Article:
Dr Jan Goss

Connecting with Nature, Inside & Out

Taking time out to ‘be’ in Nature, to really connect with our inner and outer environment is essential for our health and wellbeing. There is something nurturing about being in the natural world, away from the hustle and bustle of ‘normal’ life, in taking time to slow down and reconnect with our self through the natural environment. It is so much easier to practice mindfulness with the support of Nature, to be mindful[ness], rather than do mindfulness. There is an effortlessness that comes from synchronising with the rhythm of the natural world, that enables us to be the practice, to connect with each action, each word, each thought that passes through us.

On the recent retreat I held on the beautiful Hebridean Isle of Muck, we did just that. We enjoyed the stillness that comes from creating space inside, through the space offered by the natural environment – and the support of a group of mindfully-intentioned people. We took time to create, to reflect and share, to look deeply into our selves and our connection with Nature. Nowhere I know, supports this precious process quite like this precious island.

The long drive to the port of Mallaig, through Glencoe, prepares us for the physical letting go of the mainland and then the two-hour ferry crossing ‘cements’ the feeling of release that ensures we can connect fully in the here and now, with our self, in each moment of our life. There is no distraction, only Nature.

During the retreat, we each engaged in journalling and shared our insights in the spirit of learning through deep practice. Through my own writing process I became increasingly aware of the relative ‘violence’ of some of my actions and the corresponding art and practice of non-violence. In the mindful space that we created, to snatch something like a tissue from a box, or to throw food into a bowl, seemed irreverent and ‘violent’, whereas to handle food with complete mindfulness felt like an act of non-violence, of love and appreciation. In my journal I wrote:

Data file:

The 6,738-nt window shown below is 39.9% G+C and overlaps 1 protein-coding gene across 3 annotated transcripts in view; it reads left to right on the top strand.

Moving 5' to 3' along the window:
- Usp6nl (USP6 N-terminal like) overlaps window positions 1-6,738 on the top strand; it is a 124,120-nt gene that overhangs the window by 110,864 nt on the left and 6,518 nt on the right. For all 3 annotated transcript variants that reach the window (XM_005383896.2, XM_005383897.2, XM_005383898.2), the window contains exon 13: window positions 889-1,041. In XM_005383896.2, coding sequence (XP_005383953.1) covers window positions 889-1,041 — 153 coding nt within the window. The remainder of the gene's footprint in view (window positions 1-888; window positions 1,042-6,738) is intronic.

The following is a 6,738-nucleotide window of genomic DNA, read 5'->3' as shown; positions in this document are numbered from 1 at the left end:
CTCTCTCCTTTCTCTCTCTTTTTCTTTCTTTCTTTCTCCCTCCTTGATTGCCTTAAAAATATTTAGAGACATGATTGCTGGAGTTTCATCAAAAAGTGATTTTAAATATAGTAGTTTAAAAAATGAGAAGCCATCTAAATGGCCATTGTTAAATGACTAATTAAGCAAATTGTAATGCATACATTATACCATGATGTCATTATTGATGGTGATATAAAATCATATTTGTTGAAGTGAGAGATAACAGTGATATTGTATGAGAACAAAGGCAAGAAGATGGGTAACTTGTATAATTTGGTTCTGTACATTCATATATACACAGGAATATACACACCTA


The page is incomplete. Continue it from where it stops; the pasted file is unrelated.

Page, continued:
“I can feel a violence in everything I do. A pushing. A hurriedness. An almost imperceptible impatience to get from one thing to another. When it is present, I feel it in my body: putting my arms through my sleeves; writing fast; not taking my time; a lack of compassion for what I am doing; folding a blanket; chopping vegetables; washing up; cleaning my teeth; washing my precious body. In this place of violent action there is tension in my body, my hands ‘driving’ the action. It is only when I slow down enough, be still enough, be still inside, that I am fully aware of it.

The pen against the paper sounds loud and harsh and yet I have slowed right down [now]. Picking up, placing down, things and myself, has such a different feel when I slow down and when I am mindful: there is love in every action, every breath, every thought. Being loving in this way, creates a loving state of mind. Love replaces violence and ‘non-violence’.

Even holding tension in my body feels violent.

Rushing feels violent” 

Everything is relative of course, and in the fast pace of non-retreat life, I am largely unaware of the feelings of violence within me. A favourite aphorism of mine is ‘awareness is the key to change’ and being on retreat I am aware of how to change, of what I need to do to deepen my practice. When we are aware of our actions, thoughts and words and the impact that they have on our self, ‘others’ and the Earth, then we are able to make different choices that support our self and therefore others and the Earth – because we realise in looking deeply that these three ‘constructs’ are not separate but totally interconnected. Non-violence in myself contributes to non-violence in the world. Caring for my self, is caring for the world. Being on retreat I am reminded of this as I am able to see things more clearly in the stillness within.

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